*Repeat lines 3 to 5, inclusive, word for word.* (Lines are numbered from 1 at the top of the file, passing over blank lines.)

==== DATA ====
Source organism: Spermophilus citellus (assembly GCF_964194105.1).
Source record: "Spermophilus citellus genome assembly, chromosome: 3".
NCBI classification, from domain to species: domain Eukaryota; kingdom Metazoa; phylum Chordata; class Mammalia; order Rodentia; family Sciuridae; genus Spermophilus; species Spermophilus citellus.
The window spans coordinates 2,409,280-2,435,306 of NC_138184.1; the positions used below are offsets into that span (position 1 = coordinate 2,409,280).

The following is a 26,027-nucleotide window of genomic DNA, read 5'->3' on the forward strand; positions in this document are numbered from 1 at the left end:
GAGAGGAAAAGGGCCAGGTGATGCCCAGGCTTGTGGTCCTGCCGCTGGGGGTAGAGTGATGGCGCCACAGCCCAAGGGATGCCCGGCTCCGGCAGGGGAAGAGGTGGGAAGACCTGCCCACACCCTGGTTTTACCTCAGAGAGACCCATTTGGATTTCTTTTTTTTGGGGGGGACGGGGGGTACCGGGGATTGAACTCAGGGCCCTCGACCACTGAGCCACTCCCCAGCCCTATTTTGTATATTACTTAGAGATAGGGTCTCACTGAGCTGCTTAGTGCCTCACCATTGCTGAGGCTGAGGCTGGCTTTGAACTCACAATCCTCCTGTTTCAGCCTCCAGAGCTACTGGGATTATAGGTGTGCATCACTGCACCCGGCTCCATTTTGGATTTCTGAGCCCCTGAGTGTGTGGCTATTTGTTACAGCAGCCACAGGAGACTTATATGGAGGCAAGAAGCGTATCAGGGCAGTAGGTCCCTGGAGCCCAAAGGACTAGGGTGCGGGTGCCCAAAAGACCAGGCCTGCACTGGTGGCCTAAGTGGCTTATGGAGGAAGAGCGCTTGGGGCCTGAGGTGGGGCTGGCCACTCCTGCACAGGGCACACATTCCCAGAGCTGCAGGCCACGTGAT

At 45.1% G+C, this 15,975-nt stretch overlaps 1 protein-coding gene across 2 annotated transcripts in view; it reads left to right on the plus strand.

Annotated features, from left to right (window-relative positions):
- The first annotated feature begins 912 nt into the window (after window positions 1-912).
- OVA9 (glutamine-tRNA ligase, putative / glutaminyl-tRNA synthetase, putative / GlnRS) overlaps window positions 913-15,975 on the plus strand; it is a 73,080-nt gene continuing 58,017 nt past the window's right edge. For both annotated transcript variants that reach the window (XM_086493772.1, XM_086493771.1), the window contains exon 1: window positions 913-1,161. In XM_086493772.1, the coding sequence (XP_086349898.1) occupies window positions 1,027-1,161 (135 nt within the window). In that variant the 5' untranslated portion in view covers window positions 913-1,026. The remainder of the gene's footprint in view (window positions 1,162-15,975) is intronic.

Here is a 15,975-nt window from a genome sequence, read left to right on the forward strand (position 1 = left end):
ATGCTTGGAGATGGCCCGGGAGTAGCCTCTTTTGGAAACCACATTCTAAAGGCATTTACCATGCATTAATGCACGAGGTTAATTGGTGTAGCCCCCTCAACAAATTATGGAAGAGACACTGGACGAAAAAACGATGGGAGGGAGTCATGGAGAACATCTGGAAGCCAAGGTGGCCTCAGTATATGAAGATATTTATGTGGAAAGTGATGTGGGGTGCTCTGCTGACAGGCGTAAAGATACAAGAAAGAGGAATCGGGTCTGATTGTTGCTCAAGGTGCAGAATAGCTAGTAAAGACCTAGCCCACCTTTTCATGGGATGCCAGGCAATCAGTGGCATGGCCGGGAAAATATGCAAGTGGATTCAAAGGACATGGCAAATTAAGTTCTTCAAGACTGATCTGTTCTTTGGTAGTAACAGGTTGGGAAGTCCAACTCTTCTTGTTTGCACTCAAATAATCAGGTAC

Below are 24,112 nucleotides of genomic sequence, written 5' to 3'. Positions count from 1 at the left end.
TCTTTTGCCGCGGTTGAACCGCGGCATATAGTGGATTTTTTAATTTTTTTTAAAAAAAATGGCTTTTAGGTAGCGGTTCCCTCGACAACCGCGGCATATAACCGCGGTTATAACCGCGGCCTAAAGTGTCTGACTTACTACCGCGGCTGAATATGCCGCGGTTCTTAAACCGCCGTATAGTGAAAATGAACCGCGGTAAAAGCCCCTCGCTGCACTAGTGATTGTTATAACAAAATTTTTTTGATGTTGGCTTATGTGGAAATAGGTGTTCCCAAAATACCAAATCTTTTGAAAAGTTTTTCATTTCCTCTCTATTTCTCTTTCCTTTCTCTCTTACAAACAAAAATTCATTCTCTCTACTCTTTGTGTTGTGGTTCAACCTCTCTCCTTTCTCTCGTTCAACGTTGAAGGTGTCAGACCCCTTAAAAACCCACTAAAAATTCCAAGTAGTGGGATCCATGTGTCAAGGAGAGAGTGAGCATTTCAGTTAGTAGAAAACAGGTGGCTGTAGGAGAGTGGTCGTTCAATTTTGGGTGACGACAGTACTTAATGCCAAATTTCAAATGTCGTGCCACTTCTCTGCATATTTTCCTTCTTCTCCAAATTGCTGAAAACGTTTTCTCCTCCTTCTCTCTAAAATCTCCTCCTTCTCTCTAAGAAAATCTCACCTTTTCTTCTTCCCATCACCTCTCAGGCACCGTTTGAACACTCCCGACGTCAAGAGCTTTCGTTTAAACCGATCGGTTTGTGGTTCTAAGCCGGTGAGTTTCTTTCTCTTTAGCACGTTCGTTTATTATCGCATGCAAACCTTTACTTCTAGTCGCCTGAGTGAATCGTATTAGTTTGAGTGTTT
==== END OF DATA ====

NCBI classification, from domain to species: domain Eukaryota; kingdom Metazoa; phylum Chordata; class Mammalia; order Rodentia; family Sciuridae; genus Spermophilus; species Spermophilus citellus.
The window spans coordinates 2,409,280-2,435,306 of NC_138184.1; the positions used below are offsets into that span (position 1 = coordinate 2,409,280).

The following is a 26,027-nucleotide window of genomic DNA, read 5'->3' on the forward strand; positions in this document are numbered from 1 at the left end: